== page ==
‘Dragobete’ spoons carved in the Bucovina, Romania

Today, 24 February, is the ‘day the birds are betrothed‘ – the most beautiful, for me, of the traditions associated with this special day in Romania. It’s called ‘Dragobete‘.

As regular followers of this blog will know I do not ‘celebrate’ St Valentine’s Day which has just become a massive commercial event which, like Halloween, has displaced the true tradition in many western countries. Dragobete has not yet become tainted in the same way; rather it is just forgotten in much of the country and by many Romanians, but still celebrated in some country districts, particularly in areas where tradition is best retained, like the Bucovina and Marămureș.

Were I a young, unattached, young man I might be chasing my love through the forest and, if she returned my love, she’d allow me to catch her and give her a kiss. Before this we would have been, with other young people, collecting together the first flowers of spring – perhaps snowdrops pushing their way through the snow.

According to Romanian myth Dragobete was the son of Baba Dochia, but more of that on 1 March, when the return of Spring is more celebrated in itself.

The spoons, carved in the Bucovina (more precisely near or in the small town of Rădăuți) celebrate Dragobete; some carved by Călin Danila, others by Viorel Marian, I’ve had them for about 20 years. They are rather like Welsh love spoons.


Paul Hudson, for those not in the BBC ‘Look North’ tv area, is the much maligned weather forecaster. The stone probably is more reliable!

Yesterday (Tuesday) was one of those wonderful Yorkshire days which hauled itself out of the gloom of the majority of days here this winter to show a part of Yorkshire at its beautiful best. I’m lucky enough to live in the Wharfe Valley but beautiful as it is where we live a day like that cries out for a wander further afield, heading towards Upper Wharfedale.

We didn’t go far, lingering a while in the village of Appletreewick, passing Bolton Abbey, crossing the River Wharfe by the side of the Barden Tower to arrive in this wonderful traditional Yorkshire village. It has two pubs, one of which is not open so often but the other, the Craven Arms, a historic inn, has always been open when we visited and no exception today.

Excellent beer and, new to me, Appletreewick cider, brewed in the village I understand. Cider is Petronela’s usual drink so if she says it’s good it’s good. I had a taste and can back that up but I couldn’t resist one of my favourite Yorkshire beers – Theakston’s ‘Old Peculier’, a really tasty dark beer but very strong so only 1 pint if you’re driving. The food is good too and we’d usually have a soup but as the soup of the day was something with goats’ cheese, Petronela will not eat anything with goat or lamb, we passed on that this time. We had brought food with us – schnitel (chicken breast) and pork pie so no problem.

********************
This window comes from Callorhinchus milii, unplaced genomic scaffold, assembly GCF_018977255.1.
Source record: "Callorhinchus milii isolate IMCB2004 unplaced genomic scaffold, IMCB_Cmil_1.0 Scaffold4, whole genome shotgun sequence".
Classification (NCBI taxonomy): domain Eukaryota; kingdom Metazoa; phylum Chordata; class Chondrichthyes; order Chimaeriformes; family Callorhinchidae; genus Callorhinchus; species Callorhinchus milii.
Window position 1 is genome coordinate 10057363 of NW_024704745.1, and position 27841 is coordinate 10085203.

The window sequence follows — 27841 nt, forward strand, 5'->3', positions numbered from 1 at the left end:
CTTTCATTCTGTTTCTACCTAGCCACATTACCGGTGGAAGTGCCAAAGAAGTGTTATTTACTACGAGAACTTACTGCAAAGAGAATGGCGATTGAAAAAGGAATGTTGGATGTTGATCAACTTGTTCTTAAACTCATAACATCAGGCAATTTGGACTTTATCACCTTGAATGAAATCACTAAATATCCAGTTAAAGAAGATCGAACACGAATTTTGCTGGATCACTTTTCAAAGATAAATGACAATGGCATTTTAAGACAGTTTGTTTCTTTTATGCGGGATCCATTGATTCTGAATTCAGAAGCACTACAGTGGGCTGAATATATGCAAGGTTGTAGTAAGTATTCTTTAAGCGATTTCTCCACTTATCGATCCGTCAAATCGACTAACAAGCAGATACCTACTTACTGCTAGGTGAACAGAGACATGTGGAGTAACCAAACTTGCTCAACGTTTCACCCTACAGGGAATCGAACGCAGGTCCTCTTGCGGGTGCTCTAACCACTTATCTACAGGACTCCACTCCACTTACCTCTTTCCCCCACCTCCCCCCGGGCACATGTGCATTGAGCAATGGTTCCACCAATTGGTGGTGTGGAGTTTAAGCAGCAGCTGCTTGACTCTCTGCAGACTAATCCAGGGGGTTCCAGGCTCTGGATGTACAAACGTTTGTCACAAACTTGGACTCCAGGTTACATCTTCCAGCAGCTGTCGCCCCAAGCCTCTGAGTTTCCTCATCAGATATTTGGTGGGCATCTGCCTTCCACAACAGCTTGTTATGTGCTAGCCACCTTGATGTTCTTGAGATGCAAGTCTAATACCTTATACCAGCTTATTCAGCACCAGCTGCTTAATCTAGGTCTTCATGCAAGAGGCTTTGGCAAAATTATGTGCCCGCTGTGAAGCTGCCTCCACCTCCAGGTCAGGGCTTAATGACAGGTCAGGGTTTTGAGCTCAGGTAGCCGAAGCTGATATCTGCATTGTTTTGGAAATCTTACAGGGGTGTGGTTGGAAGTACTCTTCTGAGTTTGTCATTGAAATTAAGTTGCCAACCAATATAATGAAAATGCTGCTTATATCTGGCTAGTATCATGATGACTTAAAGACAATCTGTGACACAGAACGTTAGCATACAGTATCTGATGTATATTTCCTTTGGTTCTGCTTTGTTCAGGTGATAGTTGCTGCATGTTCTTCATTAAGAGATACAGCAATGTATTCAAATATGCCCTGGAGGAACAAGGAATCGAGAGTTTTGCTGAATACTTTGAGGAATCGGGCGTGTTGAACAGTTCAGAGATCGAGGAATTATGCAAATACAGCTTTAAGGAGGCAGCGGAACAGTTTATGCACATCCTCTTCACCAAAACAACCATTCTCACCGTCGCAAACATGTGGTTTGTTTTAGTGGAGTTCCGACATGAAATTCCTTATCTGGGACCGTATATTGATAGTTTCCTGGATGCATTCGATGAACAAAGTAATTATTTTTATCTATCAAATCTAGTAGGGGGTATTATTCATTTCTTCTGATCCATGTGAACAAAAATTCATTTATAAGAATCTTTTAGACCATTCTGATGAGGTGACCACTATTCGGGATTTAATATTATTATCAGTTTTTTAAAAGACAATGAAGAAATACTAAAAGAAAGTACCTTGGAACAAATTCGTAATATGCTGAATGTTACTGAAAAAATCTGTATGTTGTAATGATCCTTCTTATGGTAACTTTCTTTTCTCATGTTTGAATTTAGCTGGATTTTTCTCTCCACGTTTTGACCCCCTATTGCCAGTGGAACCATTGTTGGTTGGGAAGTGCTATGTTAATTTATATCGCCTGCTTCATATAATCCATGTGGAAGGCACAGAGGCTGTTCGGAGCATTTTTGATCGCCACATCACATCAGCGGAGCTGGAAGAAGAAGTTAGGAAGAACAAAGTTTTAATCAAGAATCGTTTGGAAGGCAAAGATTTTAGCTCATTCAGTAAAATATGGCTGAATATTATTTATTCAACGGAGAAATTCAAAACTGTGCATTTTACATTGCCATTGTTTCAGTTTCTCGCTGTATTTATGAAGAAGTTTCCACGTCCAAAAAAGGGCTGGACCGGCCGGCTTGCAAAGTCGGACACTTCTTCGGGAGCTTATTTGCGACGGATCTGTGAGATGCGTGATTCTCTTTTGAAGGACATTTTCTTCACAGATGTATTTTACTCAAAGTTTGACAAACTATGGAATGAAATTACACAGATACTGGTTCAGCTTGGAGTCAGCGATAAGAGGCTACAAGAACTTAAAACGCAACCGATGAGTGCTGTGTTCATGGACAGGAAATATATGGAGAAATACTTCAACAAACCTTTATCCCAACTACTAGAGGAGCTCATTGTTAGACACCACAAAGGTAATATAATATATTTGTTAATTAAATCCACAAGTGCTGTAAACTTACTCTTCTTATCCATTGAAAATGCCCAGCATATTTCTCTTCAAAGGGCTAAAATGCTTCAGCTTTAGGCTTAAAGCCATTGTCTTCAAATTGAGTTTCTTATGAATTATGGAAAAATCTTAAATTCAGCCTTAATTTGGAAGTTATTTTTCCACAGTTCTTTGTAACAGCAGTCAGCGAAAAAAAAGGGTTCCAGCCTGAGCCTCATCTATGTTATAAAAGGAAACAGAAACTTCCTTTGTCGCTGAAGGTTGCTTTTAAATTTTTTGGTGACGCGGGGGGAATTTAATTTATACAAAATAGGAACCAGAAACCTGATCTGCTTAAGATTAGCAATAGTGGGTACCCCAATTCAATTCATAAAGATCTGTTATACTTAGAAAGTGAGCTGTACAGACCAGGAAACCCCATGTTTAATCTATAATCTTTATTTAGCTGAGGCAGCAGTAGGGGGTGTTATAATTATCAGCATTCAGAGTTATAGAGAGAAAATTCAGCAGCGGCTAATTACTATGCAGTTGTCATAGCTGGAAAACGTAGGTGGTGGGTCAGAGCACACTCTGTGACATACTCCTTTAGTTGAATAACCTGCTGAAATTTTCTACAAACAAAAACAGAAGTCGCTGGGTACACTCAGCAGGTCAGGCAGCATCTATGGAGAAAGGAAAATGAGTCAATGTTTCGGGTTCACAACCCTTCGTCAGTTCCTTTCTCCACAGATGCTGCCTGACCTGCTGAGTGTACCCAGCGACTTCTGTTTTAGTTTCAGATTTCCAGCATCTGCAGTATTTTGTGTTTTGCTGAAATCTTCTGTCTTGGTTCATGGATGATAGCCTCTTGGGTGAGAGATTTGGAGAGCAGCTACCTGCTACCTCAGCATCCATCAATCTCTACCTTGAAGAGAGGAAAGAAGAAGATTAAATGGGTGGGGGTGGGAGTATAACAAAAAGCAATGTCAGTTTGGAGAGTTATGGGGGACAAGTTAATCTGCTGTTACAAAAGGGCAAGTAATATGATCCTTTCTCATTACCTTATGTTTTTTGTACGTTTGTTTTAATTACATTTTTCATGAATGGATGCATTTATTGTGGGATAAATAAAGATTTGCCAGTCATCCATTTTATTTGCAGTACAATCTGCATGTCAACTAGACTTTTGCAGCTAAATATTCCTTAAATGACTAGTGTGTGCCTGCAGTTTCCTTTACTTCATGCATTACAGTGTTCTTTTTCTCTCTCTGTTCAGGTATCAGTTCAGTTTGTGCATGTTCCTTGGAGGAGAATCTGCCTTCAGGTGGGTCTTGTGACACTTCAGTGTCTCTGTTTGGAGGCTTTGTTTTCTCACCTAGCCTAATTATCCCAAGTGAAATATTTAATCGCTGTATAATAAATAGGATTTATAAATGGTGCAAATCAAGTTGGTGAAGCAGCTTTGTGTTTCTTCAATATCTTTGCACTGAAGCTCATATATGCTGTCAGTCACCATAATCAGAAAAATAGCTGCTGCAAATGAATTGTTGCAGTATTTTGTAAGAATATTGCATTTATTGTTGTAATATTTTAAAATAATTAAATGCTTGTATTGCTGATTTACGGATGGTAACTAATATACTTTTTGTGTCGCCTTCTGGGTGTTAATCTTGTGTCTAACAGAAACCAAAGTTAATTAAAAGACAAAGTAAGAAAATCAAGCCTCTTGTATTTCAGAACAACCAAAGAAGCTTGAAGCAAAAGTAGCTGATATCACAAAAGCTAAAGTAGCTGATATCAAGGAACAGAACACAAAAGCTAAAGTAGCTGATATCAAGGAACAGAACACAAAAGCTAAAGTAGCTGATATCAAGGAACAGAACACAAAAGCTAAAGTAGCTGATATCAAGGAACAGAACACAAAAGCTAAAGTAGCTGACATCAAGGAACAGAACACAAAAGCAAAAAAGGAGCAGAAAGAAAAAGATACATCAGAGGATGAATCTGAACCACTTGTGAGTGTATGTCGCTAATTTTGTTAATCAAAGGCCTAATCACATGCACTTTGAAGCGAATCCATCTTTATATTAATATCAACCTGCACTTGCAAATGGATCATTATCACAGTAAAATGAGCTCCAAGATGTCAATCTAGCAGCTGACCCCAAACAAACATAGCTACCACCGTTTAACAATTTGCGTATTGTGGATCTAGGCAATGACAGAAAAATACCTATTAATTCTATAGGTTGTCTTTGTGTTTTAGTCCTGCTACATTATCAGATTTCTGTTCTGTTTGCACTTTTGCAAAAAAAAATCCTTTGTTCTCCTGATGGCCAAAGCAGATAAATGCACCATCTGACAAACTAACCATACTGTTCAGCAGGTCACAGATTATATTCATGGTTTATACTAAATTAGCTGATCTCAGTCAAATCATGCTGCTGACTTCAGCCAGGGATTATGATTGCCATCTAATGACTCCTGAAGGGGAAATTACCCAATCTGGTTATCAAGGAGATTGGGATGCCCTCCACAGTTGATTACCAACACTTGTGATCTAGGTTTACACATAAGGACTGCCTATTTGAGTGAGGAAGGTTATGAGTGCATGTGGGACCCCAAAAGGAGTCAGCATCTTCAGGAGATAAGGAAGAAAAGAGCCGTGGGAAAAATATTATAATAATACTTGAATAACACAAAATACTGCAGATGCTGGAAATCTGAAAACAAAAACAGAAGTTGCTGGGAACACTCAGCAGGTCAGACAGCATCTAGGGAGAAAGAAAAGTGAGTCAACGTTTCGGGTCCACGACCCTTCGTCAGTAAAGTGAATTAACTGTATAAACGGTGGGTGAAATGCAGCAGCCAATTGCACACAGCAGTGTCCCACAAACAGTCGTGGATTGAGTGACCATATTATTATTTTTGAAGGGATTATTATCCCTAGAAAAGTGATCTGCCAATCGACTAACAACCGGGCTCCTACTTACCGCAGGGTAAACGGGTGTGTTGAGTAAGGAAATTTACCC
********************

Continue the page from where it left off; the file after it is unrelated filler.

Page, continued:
I’ve tried to put the gallery in order of time from leaving home till arriving back, taking a circular tour around part of the River Wharfe, through Ilkley to Barden, crossing the river to the north side there and traversing Appletreewick to reach Burnsall then crossing back across the river at that pretty village to return on the south side to Barden again then up over Barden moor, descending towards Skipton in Airedale before turning again to pick up the Wharfe again at Bolton Abbey till home in our village of Menston.

One egg chocolate cake

Haven’t had a ‘grump’ for a while but yesterday gave me cause to live up to my name. Up and down the UK yesterday there were ‘celebrations’ for the centenary of women being given the vote in Britain. Celebration? Surely it’s a day of shame that 100 years after passing of the 1918 Representation of the People Act, allowing women (but only those aged 30 and above who owned property) to vote, women are still treated unequally in so many areas, not least in equal pay for the same job. Then of course there’s the ‘glass ceiling’ preventing women taking so many top jobs. And abuse of women is still rife in the workplace and other places. Young women are still being forced to marry men they have never met and millions still suffer female circumcision.